Canapés 2.0

I worked for a great caterer in Montreal when I was a student. I loved his canapés. I ate thousands of them. I can admit it now because he has since retired. Back then, people started calling canapés “appetizers".

When I was a kid, appetizers were the chic of chic. Gatherings at my house always started the same way: chips, peanuts and a small glass of pop. However, it was what followed that made me salivate. My mom handed me a tray and said: “Go offer them some appetizers.” Walking down the stairs that led to the basement, I gorged wholeheartedly on slices of cooked ham spread with cream cheese that were rolled up and cut into bite-sized portions. A true engineering masterpiece that is still unmatched in my memories.

I became royally offended when a topping made a Ritz cracker go soft, while a celery stalk covered with Cheez Whiz seemed like a fabulous discovery. And if, by chance, the celery stalk in question was cut diagonally, well, that was an indisputable sign that my hosts were fine connoisseurs. It was an era of parties without Breathalysers, soft drinks without aspartame and vegetables without dip. My uncle made a fool of himself, my aunt was no bigger than she is today and double dipping (sticking a vegetable in dip a second time) did not exist. It was celebrating at its finest. The art of entertaining reached its peak in the 50s, 60s and even 70s. Smoked oysters had flair and devilled eggs became legendary.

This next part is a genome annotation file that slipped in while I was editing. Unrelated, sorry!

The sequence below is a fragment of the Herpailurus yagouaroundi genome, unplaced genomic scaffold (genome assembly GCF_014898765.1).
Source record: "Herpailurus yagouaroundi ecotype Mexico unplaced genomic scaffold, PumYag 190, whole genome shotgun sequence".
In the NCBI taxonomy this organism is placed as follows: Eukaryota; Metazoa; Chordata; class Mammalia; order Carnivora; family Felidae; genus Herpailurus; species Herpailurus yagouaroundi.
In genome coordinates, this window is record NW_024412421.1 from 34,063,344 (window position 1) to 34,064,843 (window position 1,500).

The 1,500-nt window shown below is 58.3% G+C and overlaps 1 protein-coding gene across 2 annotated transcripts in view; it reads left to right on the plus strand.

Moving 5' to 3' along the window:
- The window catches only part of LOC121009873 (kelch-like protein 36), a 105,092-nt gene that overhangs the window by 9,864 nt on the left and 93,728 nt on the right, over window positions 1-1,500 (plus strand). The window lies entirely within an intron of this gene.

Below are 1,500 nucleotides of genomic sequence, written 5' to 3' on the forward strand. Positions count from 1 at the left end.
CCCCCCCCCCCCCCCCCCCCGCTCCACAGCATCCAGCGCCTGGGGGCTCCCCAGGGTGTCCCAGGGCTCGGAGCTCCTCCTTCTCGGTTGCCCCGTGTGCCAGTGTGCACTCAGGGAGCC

Appetizers, 21st century-style, offer a peek into other cultures. Besides serving their primary purpose, they have turned into culinary discoveries that take us around the world. We go through the cupboard and bring out the brochettes, silver spoons and small glasses to offer mouthfuls of fish and seafood flavoured with fresh herbs. And we experiment by mixing textures!